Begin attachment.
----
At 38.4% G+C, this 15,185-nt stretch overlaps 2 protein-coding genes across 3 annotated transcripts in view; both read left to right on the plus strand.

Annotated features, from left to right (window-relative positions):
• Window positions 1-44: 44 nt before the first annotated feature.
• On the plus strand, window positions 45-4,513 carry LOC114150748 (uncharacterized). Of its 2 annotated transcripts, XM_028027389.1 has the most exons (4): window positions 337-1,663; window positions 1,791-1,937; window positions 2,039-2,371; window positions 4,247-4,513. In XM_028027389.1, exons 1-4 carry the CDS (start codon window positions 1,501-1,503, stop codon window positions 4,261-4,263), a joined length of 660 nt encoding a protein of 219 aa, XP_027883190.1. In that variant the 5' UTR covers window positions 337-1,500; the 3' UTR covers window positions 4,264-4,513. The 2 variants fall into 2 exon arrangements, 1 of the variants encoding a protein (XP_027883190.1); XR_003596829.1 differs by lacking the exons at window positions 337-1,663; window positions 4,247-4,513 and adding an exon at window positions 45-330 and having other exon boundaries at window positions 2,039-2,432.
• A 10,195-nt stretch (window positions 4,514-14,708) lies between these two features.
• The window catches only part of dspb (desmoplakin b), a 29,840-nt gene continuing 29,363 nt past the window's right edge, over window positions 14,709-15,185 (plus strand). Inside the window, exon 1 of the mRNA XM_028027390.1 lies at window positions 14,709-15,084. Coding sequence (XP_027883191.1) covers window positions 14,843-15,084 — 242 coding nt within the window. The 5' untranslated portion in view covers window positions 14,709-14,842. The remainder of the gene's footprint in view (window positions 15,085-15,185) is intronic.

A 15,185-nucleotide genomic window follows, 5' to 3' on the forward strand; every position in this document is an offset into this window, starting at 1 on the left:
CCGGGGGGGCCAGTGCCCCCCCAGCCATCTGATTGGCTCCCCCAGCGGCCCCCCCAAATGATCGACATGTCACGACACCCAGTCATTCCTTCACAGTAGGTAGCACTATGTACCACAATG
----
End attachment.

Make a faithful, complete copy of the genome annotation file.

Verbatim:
At 38.4% G+C, this 15,185-nt stretch overlaps 2 protein-coding genes across 3 annotated transcripts in view; both read left to right on the plus strand.

Annotated features, from left to right (window-relative positions):
• Window positions 1-44: 44 nt before the first annotated feature.
• On the plus strand, window positions 45-4,513 carry LOC114150748 (uncharacterized). Of its 2 annotated transcripts, XM_028027389.1 has the most exons (4): window positions 337-1,663; window positions 1,791-1,937; window positions 2,039-2,371; window positions 4,247-4,513. In XM_028027389.1, exons 1-4 carry the CDS (start codon window positions 1,501-1,503, stop codon window positions 4,261-4,263), a joined length of 660 nt encoding a protein of 219 aa, XP_027883190.1. In that variant the 5' UTR covers window positions 337-1,500; the 3' UTR covers window positions 4,264-4,513. The 2 variants fall into 2 exon arrangements, 1 of the variants encoding a protein (XP_027883190.1); XR_003596829.1 differs by lacking the exons at window positions 337-1,663; window positions 4,247-4,513 and adding an exon at window positions 45-330 and having other exon boundaries at window positions 2,039-2,432.
• A 10,195-nt stretch (window positions 4,514-14,708) lies between these two features.
• The window catches only part of dspb (desmoplakin b), a 29,840-nt gene continuing 29,363 nt past the window's right edge, over window positions 14,709-15,185 (plus strand). Inside the window, exon 1 of the mRNA XM_028027390.1 lies at window positions 14,709-15,084. Coding sequence (XP_027883191.1) covers window positions 14,843-15,084 — 242 coding nt within the window. The 5' untranslated portion in view covers window positions 14,709-14,842. The remainder of the gene's footprint in view (window positions 15,085-15,185) is intronic.

A 15,185-nucleotide genomic window follows, 5' to 3' on the forward strand; every position in this document is an offset into this window, starting at 1 on the left:
CCGGGGGGGCCAGTGCCCCCCCAGCCATCTGATTGGCTCCCCCAGCGGCCCCCCCAAATGATCGACATGTCACGACACCCAGTCATTCCTTCACAGTAGGTAGCACTATGTACCACAATG